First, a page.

Black lesbians shot without judgment - Times LIVE
Tue May 23 08:45:56 SAST 2017

Black lesbians shot without judgment

Michael Smith | 2016-09-20 07:46:11.0
LONG, HARD LOOK: Nqobile Dlamini, Umlazi township, Durban

The story of South African women could easily, to the uninitiated, read as a litany of victims. We regularly have the highest rape statistics in the world, and in 2012 Interpol called our country the ''rape capital of the world".

Our president, apparently, if his court testimony is anything to go by, doesn't hold female sovereignty in high regard.

And, of course, one of the biggest stories to emerge from our shores over the last three years was the horrendous and surreal saga of Reeva Steenkamp's murder by Oscar Pistorius. The reporting on the ensuing court drama focused largely on his trauma, his story and his impending jail sentence, often neglecting the broken and dead female body at the centre of it all.

Less well known is the story of Eudy Simelane. A midfielder for the South African women's national soccer team, Simelane was attacked, raped and murdered in 2008. International NGO ActionAid said at the time that the murder was a hate crime, perpetrated against her because of her openly lesbian lifestyle in the apparently intolerant KwaThema township, her home town.


STAR STARE: MaGesh Zungu, Brooklyn, New York

Simelane is emblematic of the pervasive, tenacious intolerance towards black lesbians in South Africa. Our country perversely birthed the term ''corrective rape"; some South African male heterosexuals believe that women can have the gayness raped out of them.

And as much as their lifestyle and sexual preferences have brought the members of the lesbian community censure, violence and even death, one of the greatest advocates of lesbian and transgender freedom, Zanele Muholi, resists the urge to indulge in any sort of pictorial exploitation.

Far from it. Muholi presents no victims in her commemorative show Faces and Phases 10 in the newish upstairs space at Stevenson Gallery in Braamfontein. Scarred women, sure; women and trans men barely conceal their emotional turmoil behind archly confrontational eyes, but they look on, and the cumulative effect of 118 stares fixed upon you is compelling.

You'll find no suffering porn here, no black bodies needing your middle-class gaze to complete them.

SEE YOU SEE ME: Ayanda Zulu, Parktown, Johannesburg Pictures: ZANELE MUHOLI

Muholi is famous for her unflinching portrayal of the black lesbian community. Her series have ranged from gripping self-portraits, in which she toys with notions of the ''exoticised" black subject, to intimate portrayals of erotic moments between women. This latter vein of her work raised the ire of then-Arts and Culture Minister Lulu Xingwana who, in 2010, walked out of a group exhibition on Constitution Hill rather than deal with some of Muholi's tender images of black lesbian love.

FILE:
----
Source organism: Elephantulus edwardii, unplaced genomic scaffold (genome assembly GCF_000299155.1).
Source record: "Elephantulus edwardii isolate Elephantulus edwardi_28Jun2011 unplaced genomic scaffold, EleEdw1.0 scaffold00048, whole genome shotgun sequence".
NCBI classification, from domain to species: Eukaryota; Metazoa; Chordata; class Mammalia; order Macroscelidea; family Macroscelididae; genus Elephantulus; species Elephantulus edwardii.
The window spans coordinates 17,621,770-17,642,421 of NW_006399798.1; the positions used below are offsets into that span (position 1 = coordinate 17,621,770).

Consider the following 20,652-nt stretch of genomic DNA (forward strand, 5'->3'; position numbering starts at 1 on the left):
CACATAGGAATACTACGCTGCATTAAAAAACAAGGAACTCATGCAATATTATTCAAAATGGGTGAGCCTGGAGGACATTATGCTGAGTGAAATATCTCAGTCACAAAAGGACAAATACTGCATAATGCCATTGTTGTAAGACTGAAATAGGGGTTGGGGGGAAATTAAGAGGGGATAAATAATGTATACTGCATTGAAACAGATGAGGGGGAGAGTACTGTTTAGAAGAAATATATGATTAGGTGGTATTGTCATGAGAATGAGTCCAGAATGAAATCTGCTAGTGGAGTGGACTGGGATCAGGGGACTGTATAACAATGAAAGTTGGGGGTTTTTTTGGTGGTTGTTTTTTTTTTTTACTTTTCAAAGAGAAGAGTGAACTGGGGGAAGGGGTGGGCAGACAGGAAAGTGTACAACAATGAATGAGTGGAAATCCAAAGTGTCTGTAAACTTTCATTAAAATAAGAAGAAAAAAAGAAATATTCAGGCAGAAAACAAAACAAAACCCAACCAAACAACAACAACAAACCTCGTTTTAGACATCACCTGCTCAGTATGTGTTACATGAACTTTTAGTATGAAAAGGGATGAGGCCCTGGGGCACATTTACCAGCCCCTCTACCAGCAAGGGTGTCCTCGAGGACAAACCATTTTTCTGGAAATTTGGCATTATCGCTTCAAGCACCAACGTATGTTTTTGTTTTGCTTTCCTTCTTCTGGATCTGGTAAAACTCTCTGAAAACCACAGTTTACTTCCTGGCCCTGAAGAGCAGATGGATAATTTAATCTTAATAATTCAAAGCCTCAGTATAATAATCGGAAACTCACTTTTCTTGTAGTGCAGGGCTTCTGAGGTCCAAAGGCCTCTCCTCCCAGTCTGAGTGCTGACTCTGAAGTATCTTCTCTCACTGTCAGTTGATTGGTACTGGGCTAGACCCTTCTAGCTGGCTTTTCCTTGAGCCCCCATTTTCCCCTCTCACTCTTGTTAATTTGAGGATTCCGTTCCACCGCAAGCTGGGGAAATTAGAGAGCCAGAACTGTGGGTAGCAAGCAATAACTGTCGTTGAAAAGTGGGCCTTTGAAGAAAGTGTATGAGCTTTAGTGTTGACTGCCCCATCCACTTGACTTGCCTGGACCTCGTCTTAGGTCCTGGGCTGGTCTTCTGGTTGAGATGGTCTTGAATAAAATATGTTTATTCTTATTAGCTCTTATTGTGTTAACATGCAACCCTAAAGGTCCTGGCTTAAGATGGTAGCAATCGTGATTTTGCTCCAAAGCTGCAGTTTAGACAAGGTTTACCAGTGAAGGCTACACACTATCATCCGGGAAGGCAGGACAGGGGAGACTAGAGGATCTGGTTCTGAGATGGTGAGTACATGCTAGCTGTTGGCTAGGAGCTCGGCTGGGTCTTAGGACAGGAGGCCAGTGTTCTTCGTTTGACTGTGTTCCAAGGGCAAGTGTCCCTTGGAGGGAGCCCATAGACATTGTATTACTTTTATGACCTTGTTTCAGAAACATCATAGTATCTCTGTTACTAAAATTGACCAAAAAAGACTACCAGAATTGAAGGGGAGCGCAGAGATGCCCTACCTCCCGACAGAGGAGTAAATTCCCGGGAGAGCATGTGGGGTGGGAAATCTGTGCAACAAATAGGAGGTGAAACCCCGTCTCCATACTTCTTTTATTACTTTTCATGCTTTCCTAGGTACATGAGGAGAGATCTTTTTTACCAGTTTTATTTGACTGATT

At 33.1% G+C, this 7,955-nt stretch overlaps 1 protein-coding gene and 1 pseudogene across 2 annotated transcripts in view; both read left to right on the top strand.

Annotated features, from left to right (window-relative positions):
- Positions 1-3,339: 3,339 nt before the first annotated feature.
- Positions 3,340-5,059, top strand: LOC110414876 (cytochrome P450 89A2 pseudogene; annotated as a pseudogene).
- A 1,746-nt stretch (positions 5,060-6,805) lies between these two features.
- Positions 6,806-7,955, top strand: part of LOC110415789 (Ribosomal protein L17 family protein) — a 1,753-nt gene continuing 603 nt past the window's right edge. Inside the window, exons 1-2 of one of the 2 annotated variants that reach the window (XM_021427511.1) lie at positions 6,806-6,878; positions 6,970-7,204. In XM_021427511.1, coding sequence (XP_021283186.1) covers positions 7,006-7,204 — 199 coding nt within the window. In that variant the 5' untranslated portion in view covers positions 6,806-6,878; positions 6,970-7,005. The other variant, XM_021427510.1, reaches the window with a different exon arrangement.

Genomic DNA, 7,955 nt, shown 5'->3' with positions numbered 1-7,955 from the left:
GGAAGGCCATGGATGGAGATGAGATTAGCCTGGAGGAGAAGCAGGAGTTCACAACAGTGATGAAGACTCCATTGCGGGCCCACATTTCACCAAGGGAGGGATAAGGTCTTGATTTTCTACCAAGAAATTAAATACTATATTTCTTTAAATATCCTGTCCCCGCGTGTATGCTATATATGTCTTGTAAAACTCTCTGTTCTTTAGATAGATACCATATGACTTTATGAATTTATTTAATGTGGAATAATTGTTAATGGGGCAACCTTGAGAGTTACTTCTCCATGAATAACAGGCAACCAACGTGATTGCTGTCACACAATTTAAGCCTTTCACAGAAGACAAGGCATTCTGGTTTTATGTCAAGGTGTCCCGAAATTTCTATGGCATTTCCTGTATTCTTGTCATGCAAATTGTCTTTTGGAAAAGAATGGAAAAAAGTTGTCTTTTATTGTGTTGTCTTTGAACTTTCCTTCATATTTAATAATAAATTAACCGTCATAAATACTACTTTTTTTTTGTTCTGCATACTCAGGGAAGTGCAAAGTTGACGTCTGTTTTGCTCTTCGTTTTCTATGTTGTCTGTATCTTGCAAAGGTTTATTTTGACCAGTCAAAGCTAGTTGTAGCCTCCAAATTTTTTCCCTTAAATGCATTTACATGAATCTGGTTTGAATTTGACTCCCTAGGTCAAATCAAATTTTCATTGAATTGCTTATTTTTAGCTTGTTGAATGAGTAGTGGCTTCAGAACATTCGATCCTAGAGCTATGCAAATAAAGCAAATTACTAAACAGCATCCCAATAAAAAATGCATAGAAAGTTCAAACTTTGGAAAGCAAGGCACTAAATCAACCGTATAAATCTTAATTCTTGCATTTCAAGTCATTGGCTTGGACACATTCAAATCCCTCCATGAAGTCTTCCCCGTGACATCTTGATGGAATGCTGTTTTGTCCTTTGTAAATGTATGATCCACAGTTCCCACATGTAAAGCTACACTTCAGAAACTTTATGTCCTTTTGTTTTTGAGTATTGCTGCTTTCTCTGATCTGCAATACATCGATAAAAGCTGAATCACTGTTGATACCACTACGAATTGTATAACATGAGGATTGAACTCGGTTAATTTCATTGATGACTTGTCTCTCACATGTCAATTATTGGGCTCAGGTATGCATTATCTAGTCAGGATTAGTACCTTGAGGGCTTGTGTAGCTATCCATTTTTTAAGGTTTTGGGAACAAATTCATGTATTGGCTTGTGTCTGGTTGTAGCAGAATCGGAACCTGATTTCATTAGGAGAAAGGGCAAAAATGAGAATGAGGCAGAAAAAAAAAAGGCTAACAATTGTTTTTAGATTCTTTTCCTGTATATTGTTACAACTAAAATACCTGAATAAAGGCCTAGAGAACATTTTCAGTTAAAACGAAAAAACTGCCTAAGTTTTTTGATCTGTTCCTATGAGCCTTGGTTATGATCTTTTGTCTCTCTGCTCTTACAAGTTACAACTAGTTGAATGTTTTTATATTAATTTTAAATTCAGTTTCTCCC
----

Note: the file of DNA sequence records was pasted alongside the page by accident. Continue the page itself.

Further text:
And yet it is this series of simple portraits that's been the mainstay of her career. I must admit to being sceptical of her work for a long time. She seemed to fit too easily into a formula of young photographers using photographic portraiture with high production values to investigate identity politics.

One is still almost assured, at any major group show, to find something that loosely fits that description. But Muholi's work has come to stand out from the rest, partially by virtue of her tenacity in sticking with this theme but also because there is an authenticity to each image.

Sitters (few of whom sit, by the way: their body language is seldom passive) present themselves through their clothing, through their contexts (home interiors, moody backdrops) in ways that they seem to own.

Muholi develops strong relationships with her subjects; many appear twice or even three times, their defiant presence - in a country that frequently doesn't protect them as its constitution promises to do - documented over the decade of the project's genesis.

As poet and writer Jackie Mondi states in the exhibition text, revisiting this project 10 years on is, for many of the participants, a big deal ''simply because they are still alive".


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